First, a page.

Congress is poised to provide $200 million in additional aid to Israel, as well as $50 million in humanitarian aid to the Palestinians.
On May 9, the House Appropriations Committee approved an amendment to the emergency counterterrorism spending bill proposed by President Bush that would provide the additional aid.
The bill was expected to pass the full House this week.
The additional $200 million is the second strong sentiment of support for Israel to emanate from Congress in as many weeks. Both houses of Congress recently passed resolutions expressing solidarity with the Jewish state.
Congress is stressing support for Israel in an attempt to counter what many representatives see as growing support for the Palestinians in the Arab world and in Europe — and out of a concern that Arab pressure may be shifting U.S. policy on the Middle East toward the Palestinians.
The Bush administration had been reluctant to allow additional aid to Israel, but acquiesced after it became clear the bill would likely pass over White House objections.
“Clearly, the president has supported and does support aid for Israel,” White House spokesman Ari Fleischer said. “We’re taking a look at the exact emergency nature of this proposal, given the fact that this particular piece of legislation is emergency legislation.”
DeLay, whose position as House majority whip gives him wide control over the legislative agenda, has long expressed support for the Jewish state based on his own religious beliefs.
The supplemental aid bill is considered likely to become law because it also provides important funds for the war in Afghanistan and homeland security.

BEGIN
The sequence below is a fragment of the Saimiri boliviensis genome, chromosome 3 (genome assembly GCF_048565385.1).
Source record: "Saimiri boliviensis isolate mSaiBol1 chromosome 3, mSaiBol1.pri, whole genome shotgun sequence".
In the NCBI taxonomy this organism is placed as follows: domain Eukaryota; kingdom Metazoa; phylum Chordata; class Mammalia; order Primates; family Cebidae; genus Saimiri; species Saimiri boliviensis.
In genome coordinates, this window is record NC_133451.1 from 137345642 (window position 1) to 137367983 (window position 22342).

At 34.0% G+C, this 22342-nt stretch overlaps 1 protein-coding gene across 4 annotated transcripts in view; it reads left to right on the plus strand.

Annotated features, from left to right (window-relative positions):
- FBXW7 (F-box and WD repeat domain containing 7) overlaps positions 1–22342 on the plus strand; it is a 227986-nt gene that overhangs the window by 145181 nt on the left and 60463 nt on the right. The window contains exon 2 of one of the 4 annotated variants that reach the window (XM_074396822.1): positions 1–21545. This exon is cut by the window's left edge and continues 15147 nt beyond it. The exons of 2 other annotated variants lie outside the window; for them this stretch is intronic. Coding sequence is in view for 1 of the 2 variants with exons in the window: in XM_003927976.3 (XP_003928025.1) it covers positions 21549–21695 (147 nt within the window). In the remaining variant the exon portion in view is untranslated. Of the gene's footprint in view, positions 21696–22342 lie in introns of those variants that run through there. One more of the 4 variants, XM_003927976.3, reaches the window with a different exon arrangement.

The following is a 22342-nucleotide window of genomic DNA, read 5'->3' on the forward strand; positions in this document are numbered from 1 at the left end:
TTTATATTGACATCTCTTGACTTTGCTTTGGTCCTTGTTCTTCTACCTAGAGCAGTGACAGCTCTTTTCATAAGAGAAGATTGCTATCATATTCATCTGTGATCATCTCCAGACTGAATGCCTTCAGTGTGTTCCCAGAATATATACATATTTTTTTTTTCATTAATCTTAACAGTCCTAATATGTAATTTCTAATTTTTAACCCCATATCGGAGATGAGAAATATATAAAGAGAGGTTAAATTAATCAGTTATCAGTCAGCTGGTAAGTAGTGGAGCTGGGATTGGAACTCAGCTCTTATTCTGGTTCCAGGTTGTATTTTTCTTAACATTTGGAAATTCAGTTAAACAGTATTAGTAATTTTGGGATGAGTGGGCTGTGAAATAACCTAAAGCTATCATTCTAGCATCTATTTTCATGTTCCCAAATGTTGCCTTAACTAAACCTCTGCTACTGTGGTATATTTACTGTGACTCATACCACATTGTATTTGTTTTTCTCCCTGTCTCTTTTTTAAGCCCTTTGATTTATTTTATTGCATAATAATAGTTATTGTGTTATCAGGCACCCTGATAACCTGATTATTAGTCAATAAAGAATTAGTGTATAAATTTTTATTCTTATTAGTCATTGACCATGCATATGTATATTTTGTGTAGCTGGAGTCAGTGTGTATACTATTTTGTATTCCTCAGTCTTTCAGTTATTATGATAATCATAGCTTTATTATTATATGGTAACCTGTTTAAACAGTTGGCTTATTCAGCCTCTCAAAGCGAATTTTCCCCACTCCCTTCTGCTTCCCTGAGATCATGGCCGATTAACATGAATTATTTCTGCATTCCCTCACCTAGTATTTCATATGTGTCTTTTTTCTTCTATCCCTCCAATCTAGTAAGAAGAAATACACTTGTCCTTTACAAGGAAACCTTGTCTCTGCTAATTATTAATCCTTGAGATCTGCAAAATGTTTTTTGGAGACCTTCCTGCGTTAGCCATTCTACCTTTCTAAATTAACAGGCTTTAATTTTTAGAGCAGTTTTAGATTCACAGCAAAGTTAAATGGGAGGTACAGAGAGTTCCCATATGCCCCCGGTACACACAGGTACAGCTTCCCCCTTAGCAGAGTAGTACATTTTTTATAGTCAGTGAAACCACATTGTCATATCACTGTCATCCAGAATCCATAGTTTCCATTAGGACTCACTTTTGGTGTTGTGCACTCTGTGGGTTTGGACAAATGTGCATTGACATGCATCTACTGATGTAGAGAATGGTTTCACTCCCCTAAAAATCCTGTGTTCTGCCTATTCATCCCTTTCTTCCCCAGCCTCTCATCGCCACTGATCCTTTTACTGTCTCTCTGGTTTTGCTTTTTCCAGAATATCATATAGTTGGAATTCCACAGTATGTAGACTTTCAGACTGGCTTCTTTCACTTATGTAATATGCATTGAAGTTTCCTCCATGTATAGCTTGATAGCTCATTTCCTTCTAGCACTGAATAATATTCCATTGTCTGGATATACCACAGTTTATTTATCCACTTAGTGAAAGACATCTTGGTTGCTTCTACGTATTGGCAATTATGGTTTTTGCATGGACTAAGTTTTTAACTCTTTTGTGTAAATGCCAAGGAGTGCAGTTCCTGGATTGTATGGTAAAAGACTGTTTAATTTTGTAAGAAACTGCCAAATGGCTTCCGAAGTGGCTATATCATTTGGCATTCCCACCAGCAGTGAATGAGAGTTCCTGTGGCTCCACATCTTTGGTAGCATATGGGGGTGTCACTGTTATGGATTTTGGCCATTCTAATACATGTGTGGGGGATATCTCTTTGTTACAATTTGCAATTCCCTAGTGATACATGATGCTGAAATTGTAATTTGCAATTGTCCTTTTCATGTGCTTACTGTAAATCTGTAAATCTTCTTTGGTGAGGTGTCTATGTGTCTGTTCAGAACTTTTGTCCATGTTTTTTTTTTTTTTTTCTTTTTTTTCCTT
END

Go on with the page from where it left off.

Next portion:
The Senate is expected to take up the version of the supplemental bill that passes the House after the Memorial Day recess.
The Palestinian money was considered a deal sweetener for the Bush administration, which has stressed in recent weeks the need to spend more resources to revive the Palestinian security and economic infrastructure.
Israel has been seeking additional funds for several years. While it currently receives $3 billion a year through the foreign operations appropriation process, it has been advocating for an additional $800 million promised by President Clinton to aid Israel’s withdrawal from Lebanon in 2000.
Congress originally chose to wait until after the 2000 presidential elections before taking up the matter, and President Bush has not pushed the issue since taking office.
Sources said that after the Sept. 11 attacks and the subsequent war on terrorism, Israel has realized that the $800 million is no longer a U.S. priority and has stopped lobbying for it.
Bush also has been hesitant to give additional aid to Israel out of concern the move would be viewed internationally as a clear sign of siding with the Israelis in the Middle East conflict.
The $50 million earmarked for the Palestinians will not be given directly to the Palestinian Authority, but will instead be controlled by the United States Agency for International Development.
The Palestinians annually receive $75 million in humanitarian aid, also largely run through USAID. Last month, Secretary of State Colin Powell offered an additional $30 million at an international donors conference in Oslo.
But increases in humanitarian aid to the Palestinian territories have been advocated by Israel, the Arab world and the international community.
Israel may also be receiving a boost to its Arrow missile project.
A $70 million increase in funding for the defense system was added to the 2003 Defense Department budget, which the House passed last Friday.
The Arrow project, a joint U.S.-Israeli endeavor, uses missiles to target and destroy incoming missiles.
Israeli military experts have cited their country’s need for a dependable anti-missile system. Their arguments found added strength after the 1991 Persian Gulf War, when Iraqi Scud missiles struck Israeli cities.
The American-built Patriot missiles used at the time have been widely criticized as flawed and ineffective.
The Archive of the Jewish Telegraphic Agency includes articles published from 1923 to 2008. Archive stories reflect the journalistic standards and practices of the time they were published.